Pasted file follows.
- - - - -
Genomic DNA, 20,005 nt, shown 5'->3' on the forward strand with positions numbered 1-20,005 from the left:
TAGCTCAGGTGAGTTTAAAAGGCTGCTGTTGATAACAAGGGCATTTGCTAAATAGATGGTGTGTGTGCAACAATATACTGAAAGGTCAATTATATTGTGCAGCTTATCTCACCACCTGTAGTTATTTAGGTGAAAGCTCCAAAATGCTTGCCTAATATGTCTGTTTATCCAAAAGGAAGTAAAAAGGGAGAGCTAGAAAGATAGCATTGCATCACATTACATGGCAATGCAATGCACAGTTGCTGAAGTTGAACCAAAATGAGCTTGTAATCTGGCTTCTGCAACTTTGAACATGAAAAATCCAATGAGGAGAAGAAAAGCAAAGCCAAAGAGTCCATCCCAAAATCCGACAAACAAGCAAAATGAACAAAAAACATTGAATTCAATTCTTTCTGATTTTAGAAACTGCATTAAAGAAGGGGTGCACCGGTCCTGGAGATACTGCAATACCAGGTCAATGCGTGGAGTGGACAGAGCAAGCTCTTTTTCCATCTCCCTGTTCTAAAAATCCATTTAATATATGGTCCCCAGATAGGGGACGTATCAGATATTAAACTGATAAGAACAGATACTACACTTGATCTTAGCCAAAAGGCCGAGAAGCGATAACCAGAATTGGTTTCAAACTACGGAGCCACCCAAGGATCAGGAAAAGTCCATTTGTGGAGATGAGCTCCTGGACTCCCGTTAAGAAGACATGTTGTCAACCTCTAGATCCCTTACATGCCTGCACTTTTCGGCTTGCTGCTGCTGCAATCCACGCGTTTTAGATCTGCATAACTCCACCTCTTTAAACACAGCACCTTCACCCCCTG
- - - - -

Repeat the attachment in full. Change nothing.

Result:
Genomic DNA, 20,005 nt, shown 5'->3' on the forward strand with positions numbered 1-20,005 from the left:
TAGCTCAGGTGAGTTTAAAAGGCTGCTGTTGATAACAAGGGCATTTGCTAAATAGATGGTGTGTGTGCAACAATATACTGAAAGGTCAATTATATTGTGCAGCTTATCTCACCACCTGTAGTTATTTAGGTGAAAGCTCCAAAATGCTTGCCTAATATGTCTGTTTATCCAAAAGGAAGTAAAAAGGGAGAGCTAGAAAGATAGCATTGCATCACATTACATGGCAATGCAATGCACAGTTGCTGAAGTTGAACCAAAATGAGCTTGTAATCTGGCTTCTGCAACTTTGAACATGAAAAATCCAATGAGGAGAAGAAAAGCAAAGCCAAAGAGTCCATCCCAAAATCCGACAAACAAGCAAAATGAACAAAAAACATTGAATTCAATTCTTTCTGATTTTAGAAACTGCATTAAAGAAGGGGTGCACCGGTCCTGGAGATACTGCAATACCAGGTCAATGCGTGGAGTGGACAGAGCAAGCTCTTTTTCCATCTCCCTGTTCTAAAAATCCATTTAATATATGGTCCCCAGATAGGGGACGTATCAGATATTAAACTGATAAGAACAGATACTACACTTGATCTTAGCCAAAAGGCCGAGAAGCGATAACCAGAATTGGTTTCAAACTACGGAGCCACCCAAGGATCAGGAAAAGTCCATTTGTGGAGATGAGCTCCTGGACTCCCGTTAAGAAGACATGTTGTCAACCTCTAGATCCCTTACATGCCTGCACTTTTCGGCTTGCTGCTGCTGCAATCCACGCGTTTTAGATCTGCATAACTCCACCTCTTTAAACACAGCACCTTCACCCCCTG